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Ask AKC

with Lisa Peterson
January 2007

For the New Year we asked Massachusetts Veterinarian Dr. John de Jong, DVM, to join "Ask AKC" to offer his expertise regarding general canine health and wellness as well as other veterinarian topics of interest. We hope you enjoy and benefit from his valuable expert advice. Dr. John de Jong is the owner of the Boston Mobile Veterinary Clinic, Chief of Staff at the Neposet Pet Center and Animal Hospital and Chief of Surgery at Merwin Memorial Clinic. He recently served as Chairman of the House Advisory Committee of the American Veterinary Medical Association. He has written columns for newspapers, is a regularly featured radio talk show guest, and serves on a veterinary journal advisory board. He is very involved in organized veterinary medicine having served in many leadership capacities at the local, regional, and national levels.

Dear Lisa: I recently adopted a seven-month-old Bernese Mountain Dog. He is approximately 64 pounds. He knows sit and down but he tends to jump up a lot and also I have no control when he is on a leash. I would like to be able to take him for walks instead of the other way around!!   – Taken for a Walk

Dear Taken: If that 64-pound Bernese Mountain Dog puppy is taking you for a walk now wait until he is a 100 plus-pound adult! According to the American Kennel Club’s The Complete Dog Book, the Bernese Mountain Dog is an extremely hardy dog, thriving in cold weather. This working breed, originally bred for draft work and pulling carts on the farms of Switzerland is a “willing and quick learner” and is “self-confident and exceptionally faithful.”

It takes both the dog and someone on the other end of the leash to create a pulling problem. It’s not really the leash that is the problem but the lack of attention your dog is giving you. He is more interested in getting on with his mission in life and that leash is just in the way. He’s basically ignoring your requests to walk quietly on the leash. However, you have to ask yourself, “Have I asked him not to pull? Or am I doing all the pulling?” In order to communicate to your dog you need to get his attention first.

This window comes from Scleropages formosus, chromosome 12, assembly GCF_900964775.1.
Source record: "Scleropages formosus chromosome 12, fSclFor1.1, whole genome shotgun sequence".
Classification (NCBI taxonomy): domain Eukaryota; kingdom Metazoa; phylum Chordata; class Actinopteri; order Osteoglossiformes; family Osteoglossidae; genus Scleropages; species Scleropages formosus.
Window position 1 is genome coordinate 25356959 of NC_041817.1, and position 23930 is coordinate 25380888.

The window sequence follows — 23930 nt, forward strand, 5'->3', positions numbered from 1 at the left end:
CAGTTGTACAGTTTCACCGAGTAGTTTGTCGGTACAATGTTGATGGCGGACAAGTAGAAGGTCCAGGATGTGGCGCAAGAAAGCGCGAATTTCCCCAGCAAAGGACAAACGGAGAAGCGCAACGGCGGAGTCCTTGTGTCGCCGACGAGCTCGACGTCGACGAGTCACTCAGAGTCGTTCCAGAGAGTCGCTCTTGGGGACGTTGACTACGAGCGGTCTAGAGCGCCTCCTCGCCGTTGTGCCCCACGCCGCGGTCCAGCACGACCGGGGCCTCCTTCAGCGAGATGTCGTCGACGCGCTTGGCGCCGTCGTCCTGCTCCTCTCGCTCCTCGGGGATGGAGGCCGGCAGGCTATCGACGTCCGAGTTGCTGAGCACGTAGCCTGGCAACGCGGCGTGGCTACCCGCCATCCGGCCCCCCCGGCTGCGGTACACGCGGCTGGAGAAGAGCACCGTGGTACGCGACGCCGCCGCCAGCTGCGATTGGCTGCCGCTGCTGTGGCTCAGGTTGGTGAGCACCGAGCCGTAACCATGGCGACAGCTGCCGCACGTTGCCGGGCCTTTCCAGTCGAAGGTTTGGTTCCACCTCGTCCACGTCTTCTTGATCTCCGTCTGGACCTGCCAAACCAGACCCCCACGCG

Building on his ability to sit, take him inside the house where you can work on teaching him to pay attention. Put him in a sit (heel position) and then stand next to him with his collar and leash on, as if you were going to begin a walk. Select a word (I use ‘Ready’) that will mean “Look at me I have something to tell you.” Once he looks you in the eye after saying ‘ready’ give him a treat. Repeat this process over and over a few times a day with multiple little treats and soon he will be looking toward you and intent on listening knowing a treat may soon follow.

The Great Outdoors
Once you have his attention, a few more in-house activities may help with his jumping around and pulling during the walk. Teach him a word that signals it’s time for walking or heeling such as “let’s go.” Starting from the heel position say ‘ready’ to get his attention and then say ‘let’s go’ and begin walking. After one or two steps with a slack leash, give him a treat. Repeat this exercise a couple of times a day. As he learns to put a few steps together without pulling and he gets praise and treats add more and more steps and before you know it he’s walking around the house on a slack leash. Use a short, four-to-six foot, leash for best control. Now it’s time to move outdoors.